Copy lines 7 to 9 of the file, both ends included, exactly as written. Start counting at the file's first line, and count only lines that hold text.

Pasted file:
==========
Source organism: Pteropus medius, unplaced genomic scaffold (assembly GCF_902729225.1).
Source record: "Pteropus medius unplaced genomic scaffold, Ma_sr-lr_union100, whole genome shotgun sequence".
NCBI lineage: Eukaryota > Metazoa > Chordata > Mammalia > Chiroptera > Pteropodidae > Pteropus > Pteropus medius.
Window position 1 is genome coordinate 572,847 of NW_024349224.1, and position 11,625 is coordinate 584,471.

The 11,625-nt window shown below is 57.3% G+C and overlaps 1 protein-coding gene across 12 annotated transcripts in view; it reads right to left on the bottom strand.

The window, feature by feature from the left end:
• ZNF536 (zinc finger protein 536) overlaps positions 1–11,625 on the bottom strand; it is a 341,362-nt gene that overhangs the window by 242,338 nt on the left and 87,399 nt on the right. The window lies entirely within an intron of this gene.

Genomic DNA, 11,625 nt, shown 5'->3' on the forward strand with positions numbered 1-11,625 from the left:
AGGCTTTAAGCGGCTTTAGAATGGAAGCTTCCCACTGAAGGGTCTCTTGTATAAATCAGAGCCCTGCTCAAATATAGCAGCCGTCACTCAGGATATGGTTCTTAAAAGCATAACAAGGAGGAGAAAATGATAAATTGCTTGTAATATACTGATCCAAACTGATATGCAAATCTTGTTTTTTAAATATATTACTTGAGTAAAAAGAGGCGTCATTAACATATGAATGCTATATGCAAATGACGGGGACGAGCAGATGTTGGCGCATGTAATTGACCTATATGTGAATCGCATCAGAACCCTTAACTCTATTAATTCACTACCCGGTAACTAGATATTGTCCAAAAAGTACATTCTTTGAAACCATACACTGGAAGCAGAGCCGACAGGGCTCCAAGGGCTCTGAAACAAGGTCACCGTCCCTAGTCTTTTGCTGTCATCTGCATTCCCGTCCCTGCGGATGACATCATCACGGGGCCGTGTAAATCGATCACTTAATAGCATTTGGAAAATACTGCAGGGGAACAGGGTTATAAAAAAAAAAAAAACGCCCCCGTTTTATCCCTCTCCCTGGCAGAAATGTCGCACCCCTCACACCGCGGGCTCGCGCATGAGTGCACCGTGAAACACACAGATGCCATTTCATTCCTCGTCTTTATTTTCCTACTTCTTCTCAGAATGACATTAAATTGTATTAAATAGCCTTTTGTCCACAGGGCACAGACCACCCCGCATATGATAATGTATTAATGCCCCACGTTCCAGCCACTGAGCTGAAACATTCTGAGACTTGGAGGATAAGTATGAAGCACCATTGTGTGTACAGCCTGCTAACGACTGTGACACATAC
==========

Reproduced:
• ZNF536 (zinc finger protein 536) overlaps positions 1–11,625 on the bottom strand; it is a 341,362-nt gene that overhangs the window by 242,338 nt on the left and 87,399 nt on the right. The window lies entirely within an intron of this gene.

Genomic DNA, 11,625 nt, shown 5'->3' on the forward strand with positions numbered 1-11,625 from the left:
AGGCTTTAAGCGGCTTTAGAATGGAAGCTTCCCACTGAAGGGTCTCTTGTATAAATCAGAGCCCTGCTCAAATATAGCAGCCGTCACTCAGGATATGGTTCTTAAAAGCATAACAAGGAGGAGAAAATGATAAATTGCTTGTAATATACTGATCCAAACTGATATGCAAATCTTGTTTTTTAAATATATTACTTGAGTAAAAAGAGGCGTCATTAACATATGAATGCTATATGCAAATGACGGGGACGAGCAGATGTTGGCGCATGTAATTGACCTATATGTGAATCGCATCAGAACCCTTAACTCTATTAATTCACTACCCGGTAACTAGATATTGTCCAAAAAGTACATTCTTTGAAACCATACACTGGAAGCAGAGCCGACAGGGCTCCAAGGGCTCTGAAACAAGGTCACCGTCCCTAGTCTTTTGCTGTCATCTGCATTCCCGTCCCTGCGGATGACATCATCACGGGGCCGTGTAAATCGATCACTTAATAGCATTTGGAAAATACTGCAGGGGAACAGGGTTATAAAAAAAAAAAAAACGCCCCCGTTTTATCCCTCTCCCTGGCAGAAATGTCGCACCCCTCACACCGCGGGCTCGCGCATGAGTGCACCGTGAAACACACAGATGCCATTTCATTCCTCGTCTTTATTTTCCTACTTCTTCTCAGAATGACATTAAATTGTATTAAATAGCCTTTTGTCCACAGGGCACAGACCACCCCGCATATGATAATGTATTAATGCCCCACGTTCCAGCCACTGAGCTGAAACATTCTGAGACTTGGAGGATAAGTATGAAGCACCATTGTGTGTACAGCCTGCTAACGACTGTGACACATAC